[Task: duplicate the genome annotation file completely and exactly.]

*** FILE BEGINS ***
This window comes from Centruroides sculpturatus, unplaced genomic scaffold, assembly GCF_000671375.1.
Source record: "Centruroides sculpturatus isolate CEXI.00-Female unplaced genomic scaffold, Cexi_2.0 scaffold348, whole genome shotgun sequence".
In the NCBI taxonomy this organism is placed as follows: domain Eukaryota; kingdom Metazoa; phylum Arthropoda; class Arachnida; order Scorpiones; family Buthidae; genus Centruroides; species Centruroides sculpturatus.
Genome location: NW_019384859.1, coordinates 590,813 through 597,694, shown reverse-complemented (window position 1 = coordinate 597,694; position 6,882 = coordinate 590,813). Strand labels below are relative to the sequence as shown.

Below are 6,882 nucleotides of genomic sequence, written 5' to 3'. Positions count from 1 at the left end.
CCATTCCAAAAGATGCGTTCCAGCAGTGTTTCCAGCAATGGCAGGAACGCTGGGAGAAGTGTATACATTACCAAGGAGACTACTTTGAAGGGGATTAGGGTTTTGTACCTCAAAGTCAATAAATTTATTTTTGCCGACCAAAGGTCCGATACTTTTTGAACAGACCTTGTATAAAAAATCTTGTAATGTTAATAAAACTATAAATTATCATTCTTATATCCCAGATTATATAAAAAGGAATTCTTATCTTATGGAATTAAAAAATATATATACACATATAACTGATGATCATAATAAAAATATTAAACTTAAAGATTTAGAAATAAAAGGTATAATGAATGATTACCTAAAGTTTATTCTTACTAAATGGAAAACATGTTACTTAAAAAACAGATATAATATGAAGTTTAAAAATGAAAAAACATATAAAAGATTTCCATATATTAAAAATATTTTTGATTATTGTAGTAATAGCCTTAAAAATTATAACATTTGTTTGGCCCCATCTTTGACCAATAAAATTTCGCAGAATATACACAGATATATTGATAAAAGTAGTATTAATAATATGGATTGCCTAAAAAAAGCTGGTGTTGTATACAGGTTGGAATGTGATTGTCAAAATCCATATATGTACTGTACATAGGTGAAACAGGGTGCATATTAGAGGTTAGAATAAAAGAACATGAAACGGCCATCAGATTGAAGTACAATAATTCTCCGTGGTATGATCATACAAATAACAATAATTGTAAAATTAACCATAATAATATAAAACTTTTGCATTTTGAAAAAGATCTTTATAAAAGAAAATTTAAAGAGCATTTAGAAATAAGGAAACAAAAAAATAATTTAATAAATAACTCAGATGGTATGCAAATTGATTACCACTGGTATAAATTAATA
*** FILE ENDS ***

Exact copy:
This window comes from Centruroides sculpturatus, unplaced genomic scaffold, assembly GCF_000671375.1.
Source record: "Centruroides sculpturatus isolate CEXI.00-Female unplaced genomic scaffold, Cexi_2.0 scaffold348, whole genome shotgun sequence".
In the NCBI taxonomy this organism is placed as follows: domain Eukaryota; kingdom Metazoa; phylum Arthropoda; class Arachnida; order Scorpiones; family Buthidae; genus Centruroides; species Centruroides sculpturatus.
Genome location: NW_019384859.1, coordinates 590,813 through 597,694, shown reverse-complemented (window position 1 = coordinate 597,694; position 6,882 = coordinate 590,813). Strand labels below are relative to the sequence as shown.

Below are 6,882 nucleotides of genomic sequence, written 5' to 3'. Positions count from 1 at the left end.
CCATTCCAAAAGATGCGTTCCAGCAGTGTTTCCAGCAATGGCAGGAACGCTGGGAGAAGTGTATACATTACCAAGGAGACTACTTTGAAGGGGATTAGGGTTTTGTACCTCAAAGTCAATAAATTTATTTTTGCCGACCAAAGGTCCGATACTTTTTGAACAGACCTTGTATAAAAAATCTTGTAATGTTAATAAAACTATAAATTATCATTCTTATATCCCAGATTATATAAAAAGGAATTCTTATCTTATGGAATTAAAAAATATATATACACATATAACTGATGATCATAATAAAAATATTAAACTTAAAGATTTAGAAATAAAAGGTATAATGAATGATTACCTAAAGTTTATTCTTACTAAATGGAAAACATGTTACTTAAAAAACAGATATAATATGAAGTTTAAAAATGAAAAAACATATAAAAGATTTCCATATATTAAAAATATTTTTGATTATTGTAGTAATAGCCTTAAAAATTATAACATTTGTTTGGCCCCATCTTTGACCAATAAAATTTCGCAGAATATACACAGATATATTGATAAAAGTAGTATTAATAATATGGATTGCCTAAAAAAAGCTGGTGTTGTATACAGGTTGGAATGTGATTGTCAAAATCCATATATGTACTGTACATAGGTGAAACAGGGTGCATATTAGAGGTTAGAATAAAAGAACATGAAACGGCCATCAGATTGAAGTACAATAATTCTCCGTGGTATGATCATACAAATAACAATAATTGTAAAATTAACCATAATAATATAAAACTTTTGCATTTTGAAAAAGATCTTTATAAAAGAAAATTTAAAGAGCATTTAGAAATAAGGAAACAAAAAAATAATTTAATAAATAACTCAGATGGTATGCAAATTGATTACCACTGGTATAAATTAATA